Diabetes mellitus, the prevalence of which is reaching epidemic proportions in many parts of the world, is an increasingly important public health concern. It is estimated that currently some 194 million people worldwide, or 5.1% in the adult population, have diabetes and that this will increase to 333 million, or 6.3%, by 2025.(IDF Atlas)
Although the prevalence of diabetes is higher in developed countries than in developing countries and is expected to remain so until 2025, the developing world will bear the brunt of the escalating epidemic in the future.
By the year 2025 the number of persons with diabetes is expected to increase in developed countries by 41%, from 51 to 72 million, and by 170% in developing countries, from 84 to 228 million if successful strategies are not implemented for its prevention and control.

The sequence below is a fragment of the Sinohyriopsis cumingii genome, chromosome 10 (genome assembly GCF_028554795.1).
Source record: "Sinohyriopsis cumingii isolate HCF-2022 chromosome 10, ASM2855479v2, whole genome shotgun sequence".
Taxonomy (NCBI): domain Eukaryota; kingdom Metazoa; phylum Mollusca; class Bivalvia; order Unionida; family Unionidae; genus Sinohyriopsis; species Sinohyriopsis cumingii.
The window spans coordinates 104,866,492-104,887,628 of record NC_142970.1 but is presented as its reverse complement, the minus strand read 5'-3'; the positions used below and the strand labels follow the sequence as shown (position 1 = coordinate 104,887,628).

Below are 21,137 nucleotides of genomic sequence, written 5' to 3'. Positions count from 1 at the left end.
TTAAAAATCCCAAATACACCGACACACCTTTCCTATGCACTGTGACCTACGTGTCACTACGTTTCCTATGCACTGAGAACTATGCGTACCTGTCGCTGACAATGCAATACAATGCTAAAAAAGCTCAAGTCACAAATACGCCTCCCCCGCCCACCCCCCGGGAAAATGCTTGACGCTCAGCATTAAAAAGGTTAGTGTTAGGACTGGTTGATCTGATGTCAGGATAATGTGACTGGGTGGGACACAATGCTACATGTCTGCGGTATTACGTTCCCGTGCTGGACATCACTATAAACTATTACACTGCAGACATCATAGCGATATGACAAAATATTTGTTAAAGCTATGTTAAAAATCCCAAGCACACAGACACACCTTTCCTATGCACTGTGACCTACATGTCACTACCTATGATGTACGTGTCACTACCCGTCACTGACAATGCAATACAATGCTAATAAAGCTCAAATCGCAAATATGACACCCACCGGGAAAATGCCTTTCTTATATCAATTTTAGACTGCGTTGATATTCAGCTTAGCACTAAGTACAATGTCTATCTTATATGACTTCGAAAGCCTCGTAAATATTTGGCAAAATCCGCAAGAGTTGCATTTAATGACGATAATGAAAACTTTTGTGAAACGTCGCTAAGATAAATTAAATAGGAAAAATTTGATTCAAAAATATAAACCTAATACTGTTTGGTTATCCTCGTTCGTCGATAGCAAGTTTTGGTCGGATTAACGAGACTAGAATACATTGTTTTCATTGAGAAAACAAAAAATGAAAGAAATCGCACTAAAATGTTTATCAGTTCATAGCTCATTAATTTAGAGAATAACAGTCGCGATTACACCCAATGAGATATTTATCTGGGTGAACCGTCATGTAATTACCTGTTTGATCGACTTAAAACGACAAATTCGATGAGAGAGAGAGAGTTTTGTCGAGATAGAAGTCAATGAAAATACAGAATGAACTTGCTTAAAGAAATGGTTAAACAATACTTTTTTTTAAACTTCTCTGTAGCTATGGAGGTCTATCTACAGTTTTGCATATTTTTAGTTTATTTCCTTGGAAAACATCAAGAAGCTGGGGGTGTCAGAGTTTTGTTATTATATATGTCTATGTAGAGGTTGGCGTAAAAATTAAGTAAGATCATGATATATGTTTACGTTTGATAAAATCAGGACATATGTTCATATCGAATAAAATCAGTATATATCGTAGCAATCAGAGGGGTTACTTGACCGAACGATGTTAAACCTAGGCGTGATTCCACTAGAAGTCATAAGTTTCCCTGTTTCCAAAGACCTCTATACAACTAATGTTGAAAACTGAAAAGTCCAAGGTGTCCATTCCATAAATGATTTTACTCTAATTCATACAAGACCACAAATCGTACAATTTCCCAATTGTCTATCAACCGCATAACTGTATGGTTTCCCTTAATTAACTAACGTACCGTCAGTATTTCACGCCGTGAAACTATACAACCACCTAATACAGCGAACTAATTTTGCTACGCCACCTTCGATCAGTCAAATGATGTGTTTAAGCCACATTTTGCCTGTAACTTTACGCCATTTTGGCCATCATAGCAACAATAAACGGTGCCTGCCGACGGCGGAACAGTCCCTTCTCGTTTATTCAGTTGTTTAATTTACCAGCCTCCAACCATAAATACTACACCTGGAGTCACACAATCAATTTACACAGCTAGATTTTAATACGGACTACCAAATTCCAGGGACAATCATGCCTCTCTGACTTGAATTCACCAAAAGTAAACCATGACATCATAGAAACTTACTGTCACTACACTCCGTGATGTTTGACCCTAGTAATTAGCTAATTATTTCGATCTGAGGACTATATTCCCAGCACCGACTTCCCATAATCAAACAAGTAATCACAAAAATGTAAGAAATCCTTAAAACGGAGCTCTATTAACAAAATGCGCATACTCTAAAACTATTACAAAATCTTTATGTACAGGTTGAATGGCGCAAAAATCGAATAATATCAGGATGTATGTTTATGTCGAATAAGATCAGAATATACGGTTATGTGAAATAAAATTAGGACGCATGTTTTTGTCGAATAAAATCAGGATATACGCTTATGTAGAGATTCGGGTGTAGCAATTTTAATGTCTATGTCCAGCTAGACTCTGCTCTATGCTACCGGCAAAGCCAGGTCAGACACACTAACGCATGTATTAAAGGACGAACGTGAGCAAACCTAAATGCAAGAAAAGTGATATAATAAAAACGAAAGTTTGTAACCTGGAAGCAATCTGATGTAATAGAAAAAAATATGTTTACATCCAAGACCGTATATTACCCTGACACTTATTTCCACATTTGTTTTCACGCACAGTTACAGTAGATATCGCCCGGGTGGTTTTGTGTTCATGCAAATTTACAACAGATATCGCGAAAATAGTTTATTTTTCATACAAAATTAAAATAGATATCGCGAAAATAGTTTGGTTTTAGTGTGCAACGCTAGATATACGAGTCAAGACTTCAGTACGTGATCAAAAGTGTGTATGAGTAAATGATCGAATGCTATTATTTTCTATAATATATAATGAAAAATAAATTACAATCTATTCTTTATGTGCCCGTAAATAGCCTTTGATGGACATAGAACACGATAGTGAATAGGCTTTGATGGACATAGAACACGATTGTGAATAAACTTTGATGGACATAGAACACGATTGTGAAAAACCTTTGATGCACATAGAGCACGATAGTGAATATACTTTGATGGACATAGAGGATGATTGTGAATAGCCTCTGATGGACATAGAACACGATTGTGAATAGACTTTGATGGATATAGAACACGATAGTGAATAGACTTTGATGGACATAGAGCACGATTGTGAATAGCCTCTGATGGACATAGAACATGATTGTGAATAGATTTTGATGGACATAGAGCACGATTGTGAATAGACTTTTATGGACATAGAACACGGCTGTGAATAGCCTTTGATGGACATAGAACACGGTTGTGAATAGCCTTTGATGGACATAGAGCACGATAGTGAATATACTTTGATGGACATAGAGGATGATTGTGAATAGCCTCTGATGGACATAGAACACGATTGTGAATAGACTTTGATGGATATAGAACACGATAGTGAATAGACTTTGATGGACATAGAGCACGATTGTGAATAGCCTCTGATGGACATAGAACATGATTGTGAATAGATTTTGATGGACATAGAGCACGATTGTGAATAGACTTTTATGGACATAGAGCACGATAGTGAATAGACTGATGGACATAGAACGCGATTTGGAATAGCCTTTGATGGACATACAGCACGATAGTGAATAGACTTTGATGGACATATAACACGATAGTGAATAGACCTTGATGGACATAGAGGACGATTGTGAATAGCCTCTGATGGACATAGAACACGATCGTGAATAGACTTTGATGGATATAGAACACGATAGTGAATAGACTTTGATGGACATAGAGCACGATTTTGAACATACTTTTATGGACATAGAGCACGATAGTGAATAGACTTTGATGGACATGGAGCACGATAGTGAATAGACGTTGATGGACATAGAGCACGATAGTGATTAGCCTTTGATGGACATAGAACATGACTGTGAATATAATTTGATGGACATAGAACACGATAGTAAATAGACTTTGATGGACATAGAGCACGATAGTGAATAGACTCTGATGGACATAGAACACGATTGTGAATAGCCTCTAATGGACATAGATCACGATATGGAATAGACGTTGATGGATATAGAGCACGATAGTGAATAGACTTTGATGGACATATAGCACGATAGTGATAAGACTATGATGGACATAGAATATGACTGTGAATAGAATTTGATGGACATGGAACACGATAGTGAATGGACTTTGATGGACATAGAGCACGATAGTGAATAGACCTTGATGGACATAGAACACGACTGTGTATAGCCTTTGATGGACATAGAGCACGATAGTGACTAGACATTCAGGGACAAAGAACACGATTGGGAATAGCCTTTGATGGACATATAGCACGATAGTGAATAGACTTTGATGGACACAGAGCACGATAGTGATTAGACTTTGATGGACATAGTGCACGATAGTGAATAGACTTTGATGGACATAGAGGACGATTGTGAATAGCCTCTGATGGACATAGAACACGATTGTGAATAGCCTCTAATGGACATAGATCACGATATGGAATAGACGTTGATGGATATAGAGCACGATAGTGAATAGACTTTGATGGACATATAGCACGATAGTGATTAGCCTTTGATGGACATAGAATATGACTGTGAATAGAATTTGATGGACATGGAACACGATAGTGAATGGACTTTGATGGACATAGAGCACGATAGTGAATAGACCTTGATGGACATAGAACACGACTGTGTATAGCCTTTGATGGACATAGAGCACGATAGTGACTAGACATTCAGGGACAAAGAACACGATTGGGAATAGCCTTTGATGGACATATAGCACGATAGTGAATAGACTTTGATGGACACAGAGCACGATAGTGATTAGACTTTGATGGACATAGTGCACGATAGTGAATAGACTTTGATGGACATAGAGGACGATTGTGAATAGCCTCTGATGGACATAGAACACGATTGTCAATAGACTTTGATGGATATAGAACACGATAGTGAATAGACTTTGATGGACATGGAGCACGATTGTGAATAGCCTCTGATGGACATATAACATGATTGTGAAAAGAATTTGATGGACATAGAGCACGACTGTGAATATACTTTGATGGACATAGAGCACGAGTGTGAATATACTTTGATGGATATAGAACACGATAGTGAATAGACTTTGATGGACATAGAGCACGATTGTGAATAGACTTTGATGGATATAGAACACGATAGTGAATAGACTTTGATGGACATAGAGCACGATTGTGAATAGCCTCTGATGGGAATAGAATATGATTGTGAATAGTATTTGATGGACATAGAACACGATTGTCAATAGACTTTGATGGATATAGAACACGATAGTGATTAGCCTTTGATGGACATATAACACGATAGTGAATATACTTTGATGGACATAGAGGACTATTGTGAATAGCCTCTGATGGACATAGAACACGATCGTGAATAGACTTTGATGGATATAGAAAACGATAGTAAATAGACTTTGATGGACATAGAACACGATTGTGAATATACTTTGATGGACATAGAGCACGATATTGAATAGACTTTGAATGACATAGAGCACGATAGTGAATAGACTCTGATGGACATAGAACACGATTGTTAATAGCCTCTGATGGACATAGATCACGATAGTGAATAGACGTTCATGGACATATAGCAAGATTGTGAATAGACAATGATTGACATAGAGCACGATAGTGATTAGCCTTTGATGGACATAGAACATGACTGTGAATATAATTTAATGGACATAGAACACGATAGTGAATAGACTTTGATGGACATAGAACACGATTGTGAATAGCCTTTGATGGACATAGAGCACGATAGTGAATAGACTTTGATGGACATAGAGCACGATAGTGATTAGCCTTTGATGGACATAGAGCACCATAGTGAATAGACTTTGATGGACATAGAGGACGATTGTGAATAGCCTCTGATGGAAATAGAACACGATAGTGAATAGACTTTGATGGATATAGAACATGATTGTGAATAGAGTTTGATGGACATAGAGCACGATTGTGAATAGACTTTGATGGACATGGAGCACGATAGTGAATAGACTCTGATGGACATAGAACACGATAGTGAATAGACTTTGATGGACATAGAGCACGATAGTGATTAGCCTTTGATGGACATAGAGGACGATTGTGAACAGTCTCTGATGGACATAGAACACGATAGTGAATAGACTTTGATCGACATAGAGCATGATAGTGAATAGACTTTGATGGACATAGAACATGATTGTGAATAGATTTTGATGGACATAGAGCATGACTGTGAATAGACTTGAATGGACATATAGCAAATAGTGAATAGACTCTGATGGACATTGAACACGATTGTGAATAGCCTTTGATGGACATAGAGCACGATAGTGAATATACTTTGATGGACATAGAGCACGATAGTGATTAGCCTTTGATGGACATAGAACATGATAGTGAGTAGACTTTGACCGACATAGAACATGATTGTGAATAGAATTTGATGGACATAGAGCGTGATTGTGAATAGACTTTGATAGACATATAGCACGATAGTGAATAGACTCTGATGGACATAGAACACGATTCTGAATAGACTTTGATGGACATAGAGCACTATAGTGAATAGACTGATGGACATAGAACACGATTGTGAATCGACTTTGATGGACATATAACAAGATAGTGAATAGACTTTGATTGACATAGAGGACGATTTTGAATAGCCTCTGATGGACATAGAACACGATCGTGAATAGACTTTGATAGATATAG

In fact by 2025, approximately 75% of all persons with diabetes will be living in developing countries. (IDF)
Because of its chronic nature, the severity of its complications and the means required to control them, diabetes is a costly disease, not only for the affected individual and his/her family, but also for the health authorities. Given the morbidity and mortality statistics, it is not surprising that the economic burden of diabetes is staggering.
According to the WHO/EMRO data, over 17 million persons have diabetes in the East Mediterranean Region and by 2025, it is predicted that these number will increase to 30 million. Diabetic associations and regional organizations have realized the need for action for comprehensive strategies to address the problem of diabetes in the Eastern Mediterranean and African region.
The ongoing diabetes epidemic is a worldwide problem that will benefit greatly from worldwide efforts to collaborate and improve the quality of diabetes care and education.